Managing Mother’s Day without Mum
In this guest blog, Emma Pavitt, whose Mum was cared for at home by our hospice, shares how she manages Mother’s Day and how she likes to remember her wonderful Mum.
“Mother’s Day. The cards are in the shops and the adverts for flowers and chocolates are out. You can’t really avoid its message. A day when mother’s and their children should be together, celebrating their wonderful relationship.
When you have lost your Mum this can be difficult to stomach. It may make you feel sad that she has gone too soon, or angry that other people get to enjoy this day and you no longer can. Instead, just like everybody else, wouldn’t it be much better if we could use it as a time to reflect and remember what amazing things our Mum’s did? Easier said than done!
Mum’s are like rocks. They hold steady when you feel like nothing else is. They guide you without you realising that they are. They push you to be your best but don’t lay the pressure of expectation upon your shoulders. They love you unconditionally.
At my Mum, Geraldine’s, funeral I stood up and spoke. It was the start of the process for me. I included all the things Mum had taught me from silly little things like how to remove any stain, to how to remain calm in a stressful situation, and everything in between. My Mum was always full of ‘sage advice’ as one of her pupils remembered her.
I’ve realised the best thing I can do to remember my Mum is to continue to enjoy the things we would do together, and continue to try and make her proud by putting 100% into everything I do no matter the outcome. When I see a white feather that has landed somewhere or the sun streaming through the clouds, I know she is with me. Other people have the same thing with robins showing up. These things always seem to happen at the most opportune times and they provide comfort.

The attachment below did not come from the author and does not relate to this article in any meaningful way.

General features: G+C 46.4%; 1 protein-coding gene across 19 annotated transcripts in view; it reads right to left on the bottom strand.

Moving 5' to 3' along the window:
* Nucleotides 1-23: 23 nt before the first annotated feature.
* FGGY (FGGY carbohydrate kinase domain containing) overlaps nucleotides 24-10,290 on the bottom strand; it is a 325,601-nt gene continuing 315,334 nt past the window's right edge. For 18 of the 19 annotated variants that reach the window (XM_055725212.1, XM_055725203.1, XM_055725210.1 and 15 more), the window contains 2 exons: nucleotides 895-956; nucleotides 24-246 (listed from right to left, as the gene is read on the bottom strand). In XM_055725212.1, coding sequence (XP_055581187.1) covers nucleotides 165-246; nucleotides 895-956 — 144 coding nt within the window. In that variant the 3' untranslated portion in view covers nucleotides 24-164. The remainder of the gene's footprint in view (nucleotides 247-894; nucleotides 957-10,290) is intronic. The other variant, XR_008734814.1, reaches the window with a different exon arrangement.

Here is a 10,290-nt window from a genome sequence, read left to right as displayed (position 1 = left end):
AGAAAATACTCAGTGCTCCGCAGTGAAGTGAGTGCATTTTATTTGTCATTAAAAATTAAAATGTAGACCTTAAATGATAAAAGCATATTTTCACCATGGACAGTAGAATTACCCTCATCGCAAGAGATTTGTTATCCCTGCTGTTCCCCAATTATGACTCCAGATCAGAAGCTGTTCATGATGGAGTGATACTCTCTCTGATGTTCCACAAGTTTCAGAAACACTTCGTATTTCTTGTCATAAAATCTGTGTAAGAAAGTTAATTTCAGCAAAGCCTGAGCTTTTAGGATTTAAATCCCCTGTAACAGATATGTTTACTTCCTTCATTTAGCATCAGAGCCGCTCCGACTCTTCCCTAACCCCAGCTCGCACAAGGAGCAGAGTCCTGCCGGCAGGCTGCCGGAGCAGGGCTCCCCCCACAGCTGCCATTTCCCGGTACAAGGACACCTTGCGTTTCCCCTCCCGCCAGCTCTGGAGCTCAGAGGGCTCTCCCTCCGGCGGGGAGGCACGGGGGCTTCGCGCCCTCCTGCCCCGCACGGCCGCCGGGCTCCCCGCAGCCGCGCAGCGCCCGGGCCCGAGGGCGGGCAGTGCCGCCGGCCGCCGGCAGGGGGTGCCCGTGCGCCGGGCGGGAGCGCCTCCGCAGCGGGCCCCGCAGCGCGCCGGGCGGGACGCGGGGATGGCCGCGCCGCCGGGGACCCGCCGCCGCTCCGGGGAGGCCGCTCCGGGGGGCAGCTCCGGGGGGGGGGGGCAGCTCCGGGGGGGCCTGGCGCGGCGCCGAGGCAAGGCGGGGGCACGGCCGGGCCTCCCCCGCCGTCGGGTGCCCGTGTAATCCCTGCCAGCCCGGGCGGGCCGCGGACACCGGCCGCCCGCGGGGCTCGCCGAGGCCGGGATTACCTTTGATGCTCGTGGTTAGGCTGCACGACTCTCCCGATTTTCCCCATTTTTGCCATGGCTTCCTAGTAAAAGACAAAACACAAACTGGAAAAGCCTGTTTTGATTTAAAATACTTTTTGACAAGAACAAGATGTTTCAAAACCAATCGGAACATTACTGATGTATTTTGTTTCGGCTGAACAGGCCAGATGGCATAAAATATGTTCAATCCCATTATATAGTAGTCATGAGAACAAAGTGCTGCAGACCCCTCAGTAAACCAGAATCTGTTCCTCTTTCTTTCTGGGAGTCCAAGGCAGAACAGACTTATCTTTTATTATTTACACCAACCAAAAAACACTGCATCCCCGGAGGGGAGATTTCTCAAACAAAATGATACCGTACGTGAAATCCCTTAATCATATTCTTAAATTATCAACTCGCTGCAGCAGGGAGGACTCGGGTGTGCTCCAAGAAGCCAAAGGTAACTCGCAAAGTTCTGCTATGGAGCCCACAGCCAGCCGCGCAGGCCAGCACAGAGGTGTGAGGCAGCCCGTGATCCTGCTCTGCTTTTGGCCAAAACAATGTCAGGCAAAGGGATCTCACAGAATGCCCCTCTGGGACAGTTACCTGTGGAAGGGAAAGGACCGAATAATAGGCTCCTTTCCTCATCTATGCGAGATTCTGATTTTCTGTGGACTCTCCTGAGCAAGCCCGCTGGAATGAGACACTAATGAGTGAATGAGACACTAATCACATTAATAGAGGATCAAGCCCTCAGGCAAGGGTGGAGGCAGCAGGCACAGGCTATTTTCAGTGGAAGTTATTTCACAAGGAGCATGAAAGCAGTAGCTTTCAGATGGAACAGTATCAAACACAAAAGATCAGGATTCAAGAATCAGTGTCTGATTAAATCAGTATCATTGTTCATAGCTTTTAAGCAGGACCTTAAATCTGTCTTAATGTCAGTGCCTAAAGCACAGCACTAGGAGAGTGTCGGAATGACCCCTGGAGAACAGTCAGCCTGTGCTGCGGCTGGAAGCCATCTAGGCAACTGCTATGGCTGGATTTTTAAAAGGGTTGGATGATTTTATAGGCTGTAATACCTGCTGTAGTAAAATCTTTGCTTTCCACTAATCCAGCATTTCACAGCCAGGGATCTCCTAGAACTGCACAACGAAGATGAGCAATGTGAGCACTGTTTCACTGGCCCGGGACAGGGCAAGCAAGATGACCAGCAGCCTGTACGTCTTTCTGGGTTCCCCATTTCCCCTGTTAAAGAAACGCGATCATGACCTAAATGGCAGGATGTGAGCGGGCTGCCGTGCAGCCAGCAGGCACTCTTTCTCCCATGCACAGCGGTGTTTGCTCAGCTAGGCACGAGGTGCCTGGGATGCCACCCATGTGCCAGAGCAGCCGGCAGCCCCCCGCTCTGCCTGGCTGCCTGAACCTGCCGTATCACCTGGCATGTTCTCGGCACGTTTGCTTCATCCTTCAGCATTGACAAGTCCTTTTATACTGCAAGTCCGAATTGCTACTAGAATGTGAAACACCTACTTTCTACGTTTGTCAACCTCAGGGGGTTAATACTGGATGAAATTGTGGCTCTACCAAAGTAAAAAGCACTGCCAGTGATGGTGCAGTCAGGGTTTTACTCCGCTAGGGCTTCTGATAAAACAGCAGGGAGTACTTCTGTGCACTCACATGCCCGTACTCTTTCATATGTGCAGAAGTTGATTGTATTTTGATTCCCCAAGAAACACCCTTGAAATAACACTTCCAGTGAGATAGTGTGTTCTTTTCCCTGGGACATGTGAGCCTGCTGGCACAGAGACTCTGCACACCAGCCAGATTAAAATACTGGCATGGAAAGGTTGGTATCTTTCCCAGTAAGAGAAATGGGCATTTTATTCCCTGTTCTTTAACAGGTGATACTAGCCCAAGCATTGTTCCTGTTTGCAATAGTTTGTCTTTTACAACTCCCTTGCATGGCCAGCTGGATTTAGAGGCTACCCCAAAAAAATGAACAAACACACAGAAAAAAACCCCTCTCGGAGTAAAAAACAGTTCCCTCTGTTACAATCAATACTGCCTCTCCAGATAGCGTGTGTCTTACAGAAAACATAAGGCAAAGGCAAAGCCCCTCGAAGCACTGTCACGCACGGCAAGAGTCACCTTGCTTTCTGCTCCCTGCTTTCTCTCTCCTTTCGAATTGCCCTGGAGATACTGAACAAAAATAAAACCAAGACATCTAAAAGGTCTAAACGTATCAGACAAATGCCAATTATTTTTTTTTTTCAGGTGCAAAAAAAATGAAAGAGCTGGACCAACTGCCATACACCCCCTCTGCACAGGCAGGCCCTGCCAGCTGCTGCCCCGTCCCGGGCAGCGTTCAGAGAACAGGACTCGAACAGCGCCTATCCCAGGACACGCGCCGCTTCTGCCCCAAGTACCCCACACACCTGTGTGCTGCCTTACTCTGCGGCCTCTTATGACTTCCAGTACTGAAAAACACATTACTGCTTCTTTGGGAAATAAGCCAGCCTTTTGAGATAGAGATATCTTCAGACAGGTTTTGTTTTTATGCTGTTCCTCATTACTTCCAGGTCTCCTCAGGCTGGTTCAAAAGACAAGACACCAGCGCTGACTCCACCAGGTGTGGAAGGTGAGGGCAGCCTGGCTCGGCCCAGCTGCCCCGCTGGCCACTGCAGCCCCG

After Mum died, I found it a huge comfort to speak about her, not only about memories from long ago but also from her last few weeks. I truly believe that when we talk about sad and difficult times, it helps us process them, which in turn helps us accept and adjust. For everybody this may take place at a different point. I found myself very lucky having an amazing group of friends and family around. It’s often an impossible situation when somebody passes away – people around you don’t know how to act and you don’t know if it’s acceptable to continuously talk about it. It ends up being a potentially awkward situation for everybody.
Luckily my friends asked me questions about my Mum during the weeks after about the situation surrounding her death. They invited me to speak freely and were happy to sit there and listen and cry with me. I talked, and I also listened to other people’s stories and fond memories about my Mum which reminded me again what a generous and warm person she was. It’s the best therapy I could have had.
So on Mother’s Day:
- Remember the good times and sad times – Talk, laugh and cry with friends and family. The pain gets easier with this
- Look for the little comforts – They are there
- If you are a friend – Check in with that person. Life has moved on but there will always be something missing and they will appreciate your gesture.
Someone once said ‘It’s good to talk’, and it really is.”